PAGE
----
Left Garabinzam, all is well, he wrote briskly on May 24, 2000, which in Megatransect numeration was Day 248. But also: Pygmies didn't say goodbye.
Mouko survived and went home. Starting from scratch, Fay gathered a new crew from the villages and gold-mining camps of the upper Ivindo region. He found an able young Baka Pygmy named Bebe, with good ears for wildlife and a strong machete arm, who emerged before long as his new point man; he found a new cook and eight other forest-tough Pygmy and Bantu men; he found energy, even enthusiasm, to continue. They set off on a long arc through the Minkébé forest, targeting various points of interest, most dramatic of which were the inselbergs. That's where I next see Fay, on Day 292, when I step out of a chartered helicopter that has landed precariously on one of the smaller mounds.
Skin browner, hair longer and whiter, he looks otherwise unchanged. Same pair of river shorts, same sandals, same dry little smile. I have brought him three pounds of freshly ground dark-roast coffee and a copy of Michael Herr's Dispatches, another of the Vietnam War memoirs that he finds fascinating. If he's pleased to see me, for the company, for the coffee, he gives no sign.
At once he begins talking about data. He's been seeing some interesting trends. For instance, the gorillas. It's true, he says—picking up a discussion from months earlier—that there's a notable absence of gorillas in the Minkébé forest. Since crossing the border, he hasn't heard a single chest-beat display and has seen only one pile of gorilla dung. Back in Odzala National Park, over a similar stretch, he'd have counted three or four hundred dung piles. Elephants are abundant; duikers and monkeys and pigs, abundant. But the gorillas are missing. He suspects they were wiped out by Ebola.
The Minkébé forest block, encompassing more than 12,500 square miles (32,374.9 square kilometers) of northeastern Gabon, represents one of the great zones of wilderness remaining in central Africa. Much of it stands threatened by logging operations (in the near or midterm future), bush meat extraction such as inevitably accompanies logging, and elephant poaching for ivory. But the Gabonese government has recently taken the admirable step of designating a sizable fraction (2,169 square miles (5,617.7 square kilometers)) of that block as Minkébé Reserve, a protected area; and now, in addition, three large adjacent parcels are being considered for possible inclusion. The Gabonese Ministry of Water and Forests, with technical help and gentle coaxing from the World Wildlife Fund, has been studying the farsighted idea that an enlarged Minkébé Reserve might be valuable not just in ecological terms but also in economic ones for its role in the sequestration of carbon. With greenhouse gases and climate change becoming ever more conspicuous as a global concern, maybe other nations and interested parties might soon be willing to compensate Gabon—so goes the logic—for maintaining vast, uncombusted carbon storehouses such as Minkébé.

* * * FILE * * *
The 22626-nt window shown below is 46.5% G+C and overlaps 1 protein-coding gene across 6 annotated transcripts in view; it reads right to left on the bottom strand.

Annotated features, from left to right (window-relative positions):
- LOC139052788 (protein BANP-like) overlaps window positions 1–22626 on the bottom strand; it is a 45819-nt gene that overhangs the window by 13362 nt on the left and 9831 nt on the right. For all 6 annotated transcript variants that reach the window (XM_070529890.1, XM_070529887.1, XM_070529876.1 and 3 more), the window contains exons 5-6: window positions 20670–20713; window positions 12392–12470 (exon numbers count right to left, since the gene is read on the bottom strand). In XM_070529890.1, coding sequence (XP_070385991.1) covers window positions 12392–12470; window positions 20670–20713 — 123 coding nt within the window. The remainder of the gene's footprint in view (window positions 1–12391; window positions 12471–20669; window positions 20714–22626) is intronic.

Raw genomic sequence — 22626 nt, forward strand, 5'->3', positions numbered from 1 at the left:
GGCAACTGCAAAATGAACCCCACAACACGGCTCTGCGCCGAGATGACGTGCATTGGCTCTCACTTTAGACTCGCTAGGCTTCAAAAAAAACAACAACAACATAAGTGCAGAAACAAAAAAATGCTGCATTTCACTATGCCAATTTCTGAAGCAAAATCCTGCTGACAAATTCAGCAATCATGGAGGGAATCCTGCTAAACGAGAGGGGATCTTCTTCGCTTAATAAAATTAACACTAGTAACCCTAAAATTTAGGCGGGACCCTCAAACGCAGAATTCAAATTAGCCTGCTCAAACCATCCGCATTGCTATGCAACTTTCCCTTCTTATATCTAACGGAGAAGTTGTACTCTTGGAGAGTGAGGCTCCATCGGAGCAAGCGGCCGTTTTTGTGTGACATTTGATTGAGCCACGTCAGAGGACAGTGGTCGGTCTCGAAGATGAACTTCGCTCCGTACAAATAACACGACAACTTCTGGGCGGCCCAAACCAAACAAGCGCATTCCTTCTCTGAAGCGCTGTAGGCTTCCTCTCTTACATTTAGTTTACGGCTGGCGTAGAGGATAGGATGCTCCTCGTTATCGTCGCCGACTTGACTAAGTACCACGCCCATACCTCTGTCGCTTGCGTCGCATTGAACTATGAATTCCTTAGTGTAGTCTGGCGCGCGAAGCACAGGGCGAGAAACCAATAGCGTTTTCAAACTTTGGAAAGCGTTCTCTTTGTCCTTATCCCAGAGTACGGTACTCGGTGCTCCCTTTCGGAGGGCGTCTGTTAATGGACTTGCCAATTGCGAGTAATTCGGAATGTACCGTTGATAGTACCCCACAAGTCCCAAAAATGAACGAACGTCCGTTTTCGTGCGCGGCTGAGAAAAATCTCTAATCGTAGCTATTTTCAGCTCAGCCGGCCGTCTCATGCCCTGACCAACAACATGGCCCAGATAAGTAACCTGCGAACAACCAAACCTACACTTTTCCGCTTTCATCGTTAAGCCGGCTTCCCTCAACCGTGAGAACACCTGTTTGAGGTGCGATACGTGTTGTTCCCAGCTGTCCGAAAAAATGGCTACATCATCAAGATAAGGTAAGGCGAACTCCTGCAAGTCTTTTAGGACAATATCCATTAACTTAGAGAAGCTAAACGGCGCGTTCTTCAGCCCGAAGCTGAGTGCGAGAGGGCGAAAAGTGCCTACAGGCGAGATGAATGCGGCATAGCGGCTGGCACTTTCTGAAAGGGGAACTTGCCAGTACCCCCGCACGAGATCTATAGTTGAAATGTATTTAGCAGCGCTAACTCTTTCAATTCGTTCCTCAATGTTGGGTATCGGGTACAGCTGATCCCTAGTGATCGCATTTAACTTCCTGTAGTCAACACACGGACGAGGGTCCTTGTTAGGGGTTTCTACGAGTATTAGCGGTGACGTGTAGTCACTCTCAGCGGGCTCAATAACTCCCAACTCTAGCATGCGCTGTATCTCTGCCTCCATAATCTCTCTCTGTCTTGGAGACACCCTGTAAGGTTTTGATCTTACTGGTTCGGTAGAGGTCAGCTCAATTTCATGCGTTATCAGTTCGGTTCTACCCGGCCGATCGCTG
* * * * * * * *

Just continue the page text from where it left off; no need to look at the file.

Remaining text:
But before the reserve extension can be approved, on-the-ground assessments must be made. So in the past several years a small group of scientists and forest workers made reconnaissance expeditions into Minkébé—both the original reserve and the proposed extension. They found spectacular zones of forest and swamp, stunning inselbergs, networks of streams, all rich with species and virtually untouched by human presence. They also found—as Mike Fay has been finding—a near-total absence of gorillas and chimpanzees.
It wasn't always so. In 1984 two scientists named Caroline Tutin and Michel Fernandez published a paper in the American Journal of Primatology describing their census of gorilla and chimpanzee populations throughout Gabon. Using a combination of field transects, habitat analysis, and cautious extrapolation, Tutin and Fernandez estimated that at least 4,171 gorillas lived within the Minkébé sector, representing a modest but significant population density. Something seems to have happened between 1984 and now.
It may have happened abruptly in the mid-1990s, when three Ebola epidemics burned through villages and gold camps at the Minkébé periphery, killing dozens of humans. One of those outbreaks occurred in early 1996 at a village called Mayibout II, on the upper Ivindo River. It began with a chimpanzee carcass, found dead in the forest and brought to the village as food. Eighteen people who helped with the skinning, the butchering, the handling of the chimp flesh became sick. Suffering variously from fever, headache, and bloody diarrhea, they were evacuated downriver to the Makokou hospital. Four of them died quickly. A fifth escaped from the hospital, went back to Mayibout II, and died there.